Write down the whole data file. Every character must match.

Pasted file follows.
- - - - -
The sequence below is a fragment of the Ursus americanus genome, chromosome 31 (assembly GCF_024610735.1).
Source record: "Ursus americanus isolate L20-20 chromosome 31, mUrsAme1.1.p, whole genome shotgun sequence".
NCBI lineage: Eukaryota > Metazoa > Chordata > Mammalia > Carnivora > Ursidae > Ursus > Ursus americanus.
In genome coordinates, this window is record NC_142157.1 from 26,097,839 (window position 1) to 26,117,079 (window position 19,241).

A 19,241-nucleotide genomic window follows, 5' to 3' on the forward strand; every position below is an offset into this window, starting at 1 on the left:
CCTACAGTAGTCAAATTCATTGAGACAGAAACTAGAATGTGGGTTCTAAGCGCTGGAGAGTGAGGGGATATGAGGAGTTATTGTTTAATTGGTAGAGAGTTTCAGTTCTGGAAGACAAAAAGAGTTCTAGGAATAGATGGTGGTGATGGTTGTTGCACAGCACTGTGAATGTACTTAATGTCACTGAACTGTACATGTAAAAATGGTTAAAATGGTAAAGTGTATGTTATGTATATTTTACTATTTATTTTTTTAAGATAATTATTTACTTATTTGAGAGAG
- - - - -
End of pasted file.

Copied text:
The sequence below is a fragment of the Ursus americanus genome, chromosome 31 (assembly GCF_024610735.1).
Source record: "Ursus americanus isolate L20-20 chromosome 31, mUrsAme1.1.p, whole genome shotgun sequence".
NCBI lineage: Eukaryota > Metazoa > Chordata > Mammalia > Carnivora > Ursidae > Ursus > Ursus americanus.
In genome coordinates, this window is record NC_142157.1 from 26,097,839 (window position 1) to 26,117,079 (window position 19,241).

A 19,241-nucleotide genomic window follows, 5' to 3' on the forward strand; every position below is an offset into this window, starting at 1 on the left:
CCTACAGTAGTCAAATTCATTGAGACAGAAACTAGAATGTGGGTTCTAAGCGCTGGAGAGTGAGGGGATATGAGGAGTTATTGTTTAATTGGTAGAGAGTTTCAGTTCTGGAAGACAAAAAGAGTTCTAGGAATAGATGGTGGTGATGGTTGTTGCACAGCACTGTGAATGTACTTAATGTCACTGAACTGTACATGTAAAAATGGTTAAAATGGTAAAGTGTATGTTATGTATATTTTACTATTTATTTTTTTAAGATAATTATTTACTTATTTGAGAGAG